So don’t be surprised if Twitter updates its home page and mobile apps to be more like a “front page” for the service, especially for new users. How it filters the oceans of rich content contained inside its service remains the big question.
Pando weighs in
On Twitter’s attempts to become more like Facebook:
There has always been some cross-pollination of features between Facebook and Twitter. While Twitter was busy making its service more approachable to consumers, Facebook was busy adding hashtags and other features to expand the reach of its users’ status updates. Both services have sought to break down the information silos between mobile applications. Both have given their users the ability to share the songs they’re listening to or news they’re reading. The services are more alike than either company is willing to admit.
But the release of this feature after months of complaints from both investors and journalists that signing up for Twitter — or convincing friends that the service is worthwhile — is an ordeal probably isn’t a coincidence. Becoming more like Facebook might introduce more friction into a service previously known for its bare-bones approach to communication, but it will also make Twitter more familiar to the many people who already know Facebook.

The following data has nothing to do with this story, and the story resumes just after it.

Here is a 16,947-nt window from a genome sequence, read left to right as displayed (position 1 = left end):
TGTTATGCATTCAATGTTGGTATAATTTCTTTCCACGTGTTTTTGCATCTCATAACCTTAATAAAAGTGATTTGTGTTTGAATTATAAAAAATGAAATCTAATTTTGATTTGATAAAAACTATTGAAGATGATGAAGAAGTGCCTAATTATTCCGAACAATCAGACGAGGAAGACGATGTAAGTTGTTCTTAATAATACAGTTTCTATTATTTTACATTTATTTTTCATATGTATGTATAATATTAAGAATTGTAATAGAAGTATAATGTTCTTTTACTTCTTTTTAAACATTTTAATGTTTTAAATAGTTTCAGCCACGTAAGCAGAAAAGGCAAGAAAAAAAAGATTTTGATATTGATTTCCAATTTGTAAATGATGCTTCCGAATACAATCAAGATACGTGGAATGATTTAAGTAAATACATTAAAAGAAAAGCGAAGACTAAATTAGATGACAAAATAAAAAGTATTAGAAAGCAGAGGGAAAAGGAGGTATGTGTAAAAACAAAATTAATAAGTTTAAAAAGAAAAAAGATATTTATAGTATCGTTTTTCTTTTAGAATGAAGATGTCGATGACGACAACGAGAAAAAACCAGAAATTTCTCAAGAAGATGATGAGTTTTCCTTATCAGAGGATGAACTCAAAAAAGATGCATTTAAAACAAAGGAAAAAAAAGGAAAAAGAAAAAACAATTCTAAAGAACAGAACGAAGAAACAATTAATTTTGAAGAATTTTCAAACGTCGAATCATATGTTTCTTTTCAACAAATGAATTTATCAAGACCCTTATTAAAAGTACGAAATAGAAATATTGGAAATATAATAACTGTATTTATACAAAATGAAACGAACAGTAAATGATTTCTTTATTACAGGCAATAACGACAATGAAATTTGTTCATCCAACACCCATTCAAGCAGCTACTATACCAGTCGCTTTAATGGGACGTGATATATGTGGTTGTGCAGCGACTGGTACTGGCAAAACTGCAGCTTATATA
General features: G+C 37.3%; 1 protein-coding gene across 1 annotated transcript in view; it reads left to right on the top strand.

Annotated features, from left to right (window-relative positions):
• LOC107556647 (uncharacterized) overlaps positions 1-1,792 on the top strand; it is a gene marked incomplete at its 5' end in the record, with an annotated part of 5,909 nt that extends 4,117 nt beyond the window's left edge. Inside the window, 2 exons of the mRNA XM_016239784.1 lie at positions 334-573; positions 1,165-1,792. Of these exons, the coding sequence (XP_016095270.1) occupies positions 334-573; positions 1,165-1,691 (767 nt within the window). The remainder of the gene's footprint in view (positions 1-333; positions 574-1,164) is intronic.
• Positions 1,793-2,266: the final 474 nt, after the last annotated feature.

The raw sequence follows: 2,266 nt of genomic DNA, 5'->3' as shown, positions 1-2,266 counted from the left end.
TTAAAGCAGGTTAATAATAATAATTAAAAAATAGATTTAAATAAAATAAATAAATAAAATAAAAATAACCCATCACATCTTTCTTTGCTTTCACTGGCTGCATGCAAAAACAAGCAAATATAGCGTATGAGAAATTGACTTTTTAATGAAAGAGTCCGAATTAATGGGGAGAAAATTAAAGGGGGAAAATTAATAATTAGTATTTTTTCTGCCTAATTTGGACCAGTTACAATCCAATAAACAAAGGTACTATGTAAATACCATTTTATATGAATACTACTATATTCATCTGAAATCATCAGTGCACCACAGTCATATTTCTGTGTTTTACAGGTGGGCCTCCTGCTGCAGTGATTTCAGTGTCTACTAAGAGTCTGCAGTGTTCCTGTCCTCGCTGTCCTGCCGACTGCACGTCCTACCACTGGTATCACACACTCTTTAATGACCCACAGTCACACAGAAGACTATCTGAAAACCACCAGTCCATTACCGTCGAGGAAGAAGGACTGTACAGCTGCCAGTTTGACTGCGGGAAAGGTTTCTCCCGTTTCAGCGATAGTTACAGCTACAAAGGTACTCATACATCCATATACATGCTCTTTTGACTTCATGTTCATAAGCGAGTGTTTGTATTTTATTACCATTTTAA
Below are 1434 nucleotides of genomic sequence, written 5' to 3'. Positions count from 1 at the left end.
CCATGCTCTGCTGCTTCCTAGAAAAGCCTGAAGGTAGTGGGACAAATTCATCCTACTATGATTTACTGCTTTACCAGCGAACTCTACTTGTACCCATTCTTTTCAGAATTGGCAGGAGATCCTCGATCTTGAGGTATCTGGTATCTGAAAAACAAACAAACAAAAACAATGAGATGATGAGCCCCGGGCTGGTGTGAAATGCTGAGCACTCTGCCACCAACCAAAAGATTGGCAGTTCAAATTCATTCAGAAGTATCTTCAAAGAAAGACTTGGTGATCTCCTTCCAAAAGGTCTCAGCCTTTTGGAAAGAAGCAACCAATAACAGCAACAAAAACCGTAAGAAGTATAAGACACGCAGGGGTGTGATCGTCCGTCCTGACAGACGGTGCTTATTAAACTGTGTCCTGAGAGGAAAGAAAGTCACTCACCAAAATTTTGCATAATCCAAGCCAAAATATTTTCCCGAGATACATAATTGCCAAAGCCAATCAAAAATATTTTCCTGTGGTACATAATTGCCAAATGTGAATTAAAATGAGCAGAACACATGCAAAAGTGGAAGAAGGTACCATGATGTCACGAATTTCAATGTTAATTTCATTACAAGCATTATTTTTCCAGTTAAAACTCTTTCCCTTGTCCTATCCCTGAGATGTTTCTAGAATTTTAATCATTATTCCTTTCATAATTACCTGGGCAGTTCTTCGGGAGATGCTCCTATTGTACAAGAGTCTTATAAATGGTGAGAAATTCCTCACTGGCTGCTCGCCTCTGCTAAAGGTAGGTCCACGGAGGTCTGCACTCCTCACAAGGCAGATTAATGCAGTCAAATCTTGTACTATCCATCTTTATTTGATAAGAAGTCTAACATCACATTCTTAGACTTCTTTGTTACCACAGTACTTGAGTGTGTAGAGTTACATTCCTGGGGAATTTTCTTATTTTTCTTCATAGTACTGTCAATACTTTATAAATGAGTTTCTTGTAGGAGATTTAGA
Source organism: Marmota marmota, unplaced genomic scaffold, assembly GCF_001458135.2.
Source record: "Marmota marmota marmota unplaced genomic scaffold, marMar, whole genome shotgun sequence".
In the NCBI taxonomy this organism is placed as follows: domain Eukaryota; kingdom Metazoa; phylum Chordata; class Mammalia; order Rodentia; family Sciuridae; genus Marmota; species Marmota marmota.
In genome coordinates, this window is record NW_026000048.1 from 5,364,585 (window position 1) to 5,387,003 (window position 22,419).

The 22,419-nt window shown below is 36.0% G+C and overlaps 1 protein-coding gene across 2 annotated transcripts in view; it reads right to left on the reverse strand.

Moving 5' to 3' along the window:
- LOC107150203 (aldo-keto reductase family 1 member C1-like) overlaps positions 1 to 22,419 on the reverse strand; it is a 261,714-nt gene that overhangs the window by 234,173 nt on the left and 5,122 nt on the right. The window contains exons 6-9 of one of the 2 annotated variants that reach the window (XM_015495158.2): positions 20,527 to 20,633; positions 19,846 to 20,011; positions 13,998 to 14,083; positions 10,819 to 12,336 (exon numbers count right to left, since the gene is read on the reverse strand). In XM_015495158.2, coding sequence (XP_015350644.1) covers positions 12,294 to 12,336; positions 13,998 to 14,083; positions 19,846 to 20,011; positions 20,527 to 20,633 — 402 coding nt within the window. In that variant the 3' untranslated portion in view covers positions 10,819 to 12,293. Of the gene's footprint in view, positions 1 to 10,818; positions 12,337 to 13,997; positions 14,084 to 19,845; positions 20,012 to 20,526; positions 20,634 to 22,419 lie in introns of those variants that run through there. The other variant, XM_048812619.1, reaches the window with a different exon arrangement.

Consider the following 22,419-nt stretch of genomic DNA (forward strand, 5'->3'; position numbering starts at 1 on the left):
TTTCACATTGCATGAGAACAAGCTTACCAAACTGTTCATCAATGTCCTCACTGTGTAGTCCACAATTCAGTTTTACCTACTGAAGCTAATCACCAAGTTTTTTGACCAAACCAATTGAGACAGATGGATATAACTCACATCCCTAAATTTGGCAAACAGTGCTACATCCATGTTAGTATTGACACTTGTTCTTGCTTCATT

Users can now pin their favorite tweets to the top of their profiles “so it’s easy for your followers to see what you’re all about,” as Twitter puts it. The new profiles will make tweets with more Favorites and Retweets seem bigger than their less-liked counterparts. The result is a new profile that allows users to become more acquainted with each other than they might have when everything was presented in a single stream of tweets.
Taken together, these recent announcements showcase a Twitter willing to move beyond its simple, what-you-see-is-what-you-get roots in order to create a more approachable service. It just so happens that the new design also shows that Facebook’s decisions with its users’ profile pages were right — people want to view media-heavy profiles that show someone’s best stories instead of barren timelines that are less like a profile and more like a stream of consciousness.
On Twitter CEO Dick Costolo’s plan to make the service all about entertainment:
While a focus on entertainment may seem less worthy than Twitter’s Arab Spring moment, it’s a smart move. Twitter doesn’t necessarily lose the ability to connect friends or inform people of what’s happening with a broader emphasis on entertainment. And really, Twitter has never been a perfect tool for friends and news. Facebook does things that Twitter can’t when it comes to stalking high-school exes and sharing photos of kids. The real time conversational aspect matters less. Meanwhile the insanely growing “messaging graph” is doing a better job of scratching that what are you doing this moment itch. Real time conversations matter hugely with news. But Twitter is an imperfect way of distributing information– as we’ve seen time and time again when false information spread around the world at a lightening quick pace.
Entertainment doesn’t have to pass a pesky bar of truth and it’s far more universal than wanting to know what your friend is doing right now.
[Illustration by Brad Jonas for Pando]